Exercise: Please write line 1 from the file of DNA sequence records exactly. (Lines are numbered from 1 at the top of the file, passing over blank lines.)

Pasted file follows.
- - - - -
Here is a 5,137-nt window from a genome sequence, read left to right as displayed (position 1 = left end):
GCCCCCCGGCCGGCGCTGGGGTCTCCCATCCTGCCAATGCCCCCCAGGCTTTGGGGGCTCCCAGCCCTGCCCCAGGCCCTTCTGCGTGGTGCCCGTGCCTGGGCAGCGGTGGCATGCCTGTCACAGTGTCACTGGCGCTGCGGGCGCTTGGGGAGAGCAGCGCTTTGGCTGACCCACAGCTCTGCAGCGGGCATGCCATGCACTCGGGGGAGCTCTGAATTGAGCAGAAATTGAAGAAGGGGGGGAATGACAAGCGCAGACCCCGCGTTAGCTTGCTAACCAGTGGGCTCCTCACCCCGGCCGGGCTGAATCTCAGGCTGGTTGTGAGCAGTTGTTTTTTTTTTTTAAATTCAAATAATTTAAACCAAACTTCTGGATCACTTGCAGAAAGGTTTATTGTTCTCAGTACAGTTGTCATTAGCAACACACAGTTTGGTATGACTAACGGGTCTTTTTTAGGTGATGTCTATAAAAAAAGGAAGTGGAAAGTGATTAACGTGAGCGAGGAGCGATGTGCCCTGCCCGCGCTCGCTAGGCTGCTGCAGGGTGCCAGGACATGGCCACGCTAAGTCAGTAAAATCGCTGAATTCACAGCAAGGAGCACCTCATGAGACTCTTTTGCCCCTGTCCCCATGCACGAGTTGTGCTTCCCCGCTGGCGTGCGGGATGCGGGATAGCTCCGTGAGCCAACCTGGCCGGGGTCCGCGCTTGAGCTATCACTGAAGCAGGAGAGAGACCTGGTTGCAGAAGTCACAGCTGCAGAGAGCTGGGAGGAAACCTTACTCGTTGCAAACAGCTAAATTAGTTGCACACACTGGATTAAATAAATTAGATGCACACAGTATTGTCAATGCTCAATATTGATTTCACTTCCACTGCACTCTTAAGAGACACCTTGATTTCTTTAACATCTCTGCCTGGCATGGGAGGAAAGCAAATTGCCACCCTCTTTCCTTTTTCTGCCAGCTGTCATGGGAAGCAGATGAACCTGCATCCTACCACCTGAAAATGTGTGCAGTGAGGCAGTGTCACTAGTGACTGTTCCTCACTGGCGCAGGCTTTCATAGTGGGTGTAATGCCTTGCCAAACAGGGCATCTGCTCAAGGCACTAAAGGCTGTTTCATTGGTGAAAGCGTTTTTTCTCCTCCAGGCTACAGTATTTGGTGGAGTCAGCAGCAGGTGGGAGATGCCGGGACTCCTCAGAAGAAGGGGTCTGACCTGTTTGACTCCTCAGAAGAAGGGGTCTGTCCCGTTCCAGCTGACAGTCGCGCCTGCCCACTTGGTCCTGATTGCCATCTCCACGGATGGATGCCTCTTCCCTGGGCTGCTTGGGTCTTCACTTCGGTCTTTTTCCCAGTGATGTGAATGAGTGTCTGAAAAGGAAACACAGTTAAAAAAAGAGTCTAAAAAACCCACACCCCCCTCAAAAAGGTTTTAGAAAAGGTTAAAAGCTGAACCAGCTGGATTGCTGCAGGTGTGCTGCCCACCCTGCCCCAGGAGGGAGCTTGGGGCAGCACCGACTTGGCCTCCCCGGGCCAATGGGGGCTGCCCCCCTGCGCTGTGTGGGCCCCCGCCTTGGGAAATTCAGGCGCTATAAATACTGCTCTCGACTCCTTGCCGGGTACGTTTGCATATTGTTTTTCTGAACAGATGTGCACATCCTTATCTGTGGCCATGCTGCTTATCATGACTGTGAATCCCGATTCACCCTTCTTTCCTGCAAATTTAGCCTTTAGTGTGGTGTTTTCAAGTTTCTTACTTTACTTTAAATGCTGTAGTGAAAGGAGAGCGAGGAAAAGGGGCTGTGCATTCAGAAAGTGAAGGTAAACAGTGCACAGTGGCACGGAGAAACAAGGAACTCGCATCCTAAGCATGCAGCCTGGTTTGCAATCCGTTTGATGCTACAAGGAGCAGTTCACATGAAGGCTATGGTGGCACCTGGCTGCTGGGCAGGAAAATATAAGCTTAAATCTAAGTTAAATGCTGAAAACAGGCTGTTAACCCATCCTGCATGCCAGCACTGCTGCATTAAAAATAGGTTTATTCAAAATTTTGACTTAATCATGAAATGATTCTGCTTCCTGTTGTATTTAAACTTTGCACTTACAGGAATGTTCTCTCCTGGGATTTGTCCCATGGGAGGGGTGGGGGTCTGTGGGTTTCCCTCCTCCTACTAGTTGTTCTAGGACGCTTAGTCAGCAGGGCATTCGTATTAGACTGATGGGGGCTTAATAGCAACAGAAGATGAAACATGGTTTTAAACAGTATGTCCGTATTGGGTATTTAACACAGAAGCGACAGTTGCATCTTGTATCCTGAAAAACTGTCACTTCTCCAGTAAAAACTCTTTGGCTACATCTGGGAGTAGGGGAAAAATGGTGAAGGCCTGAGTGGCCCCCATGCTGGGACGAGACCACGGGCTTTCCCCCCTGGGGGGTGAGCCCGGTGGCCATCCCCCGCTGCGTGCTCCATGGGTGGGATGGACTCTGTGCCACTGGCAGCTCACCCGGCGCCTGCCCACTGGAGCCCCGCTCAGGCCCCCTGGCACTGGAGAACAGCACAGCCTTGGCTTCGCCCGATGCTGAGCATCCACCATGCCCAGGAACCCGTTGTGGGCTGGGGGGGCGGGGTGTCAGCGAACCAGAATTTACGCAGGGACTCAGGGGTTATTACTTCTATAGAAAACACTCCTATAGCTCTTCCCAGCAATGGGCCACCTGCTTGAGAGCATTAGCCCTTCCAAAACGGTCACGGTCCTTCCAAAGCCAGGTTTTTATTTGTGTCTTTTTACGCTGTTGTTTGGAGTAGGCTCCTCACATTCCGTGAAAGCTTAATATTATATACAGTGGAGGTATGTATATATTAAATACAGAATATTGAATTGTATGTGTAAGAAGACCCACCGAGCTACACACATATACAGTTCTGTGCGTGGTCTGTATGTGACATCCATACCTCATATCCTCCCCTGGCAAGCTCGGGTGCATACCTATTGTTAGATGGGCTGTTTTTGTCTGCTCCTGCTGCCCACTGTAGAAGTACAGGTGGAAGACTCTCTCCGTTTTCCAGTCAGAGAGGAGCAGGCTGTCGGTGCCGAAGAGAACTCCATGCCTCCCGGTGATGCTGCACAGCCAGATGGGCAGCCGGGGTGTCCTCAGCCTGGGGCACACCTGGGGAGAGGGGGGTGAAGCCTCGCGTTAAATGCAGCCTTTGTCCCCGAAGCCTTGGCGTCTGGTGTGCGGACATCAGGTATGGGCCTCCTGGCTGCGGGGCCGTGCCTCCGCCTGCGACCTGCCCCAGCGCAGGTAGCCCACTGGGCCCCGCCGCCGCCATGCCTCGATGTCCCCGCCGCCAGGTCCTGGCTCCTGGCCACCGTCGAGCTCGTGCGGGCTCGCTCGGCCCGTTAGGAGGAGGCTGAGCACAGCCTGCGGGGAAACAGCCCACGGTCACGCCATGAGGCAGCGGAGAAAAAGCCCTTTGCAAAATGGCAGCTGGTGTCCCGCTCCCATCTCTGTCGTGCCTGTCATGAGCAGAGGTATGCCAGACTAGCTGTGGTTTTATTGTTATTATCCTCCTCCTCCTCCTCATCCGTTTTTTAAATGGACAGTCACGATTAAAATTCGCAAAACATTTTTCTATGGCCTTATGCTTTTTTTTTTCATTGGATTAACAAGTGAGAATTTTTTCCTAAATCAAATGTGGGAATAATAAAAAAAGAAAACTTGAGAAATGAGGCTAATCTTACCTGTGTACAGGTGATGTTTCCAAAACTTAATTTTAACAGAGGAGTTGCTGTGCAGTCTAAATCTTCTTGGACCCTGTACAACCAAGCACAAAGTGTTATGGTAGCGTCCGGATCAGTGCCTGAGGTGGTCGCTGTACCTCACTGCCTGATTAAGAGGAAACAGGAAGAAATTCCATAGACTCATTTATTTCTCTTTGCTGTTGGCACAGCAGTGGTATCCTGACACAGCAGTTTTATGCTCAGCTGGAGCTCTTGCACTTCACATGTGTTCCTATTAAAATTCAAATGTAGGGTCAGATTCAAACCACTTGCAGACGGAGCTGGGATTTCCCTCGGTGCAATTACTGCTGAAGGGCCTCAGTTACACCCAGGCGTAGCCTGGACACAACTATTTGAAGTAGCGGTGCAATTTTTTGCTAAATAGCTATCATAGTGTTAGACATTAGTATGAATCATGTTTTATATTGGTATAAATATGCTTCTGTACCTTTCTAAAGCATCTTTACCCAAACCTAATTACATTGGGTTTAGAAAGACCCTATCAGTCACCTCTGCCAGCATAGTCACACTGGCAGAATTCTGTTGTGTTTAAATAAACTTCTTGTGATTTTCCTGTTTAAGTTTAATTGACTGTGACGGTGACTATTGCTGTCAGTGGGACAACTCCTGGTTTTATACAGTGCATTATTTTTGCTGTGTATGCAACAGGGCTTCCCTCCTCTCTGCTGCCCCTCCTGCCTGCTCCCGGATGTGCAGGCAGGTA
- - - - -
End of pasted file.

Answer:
Here is a 5,137-nt window from a genome sequence, read left to right as displayed (position 1 = left end):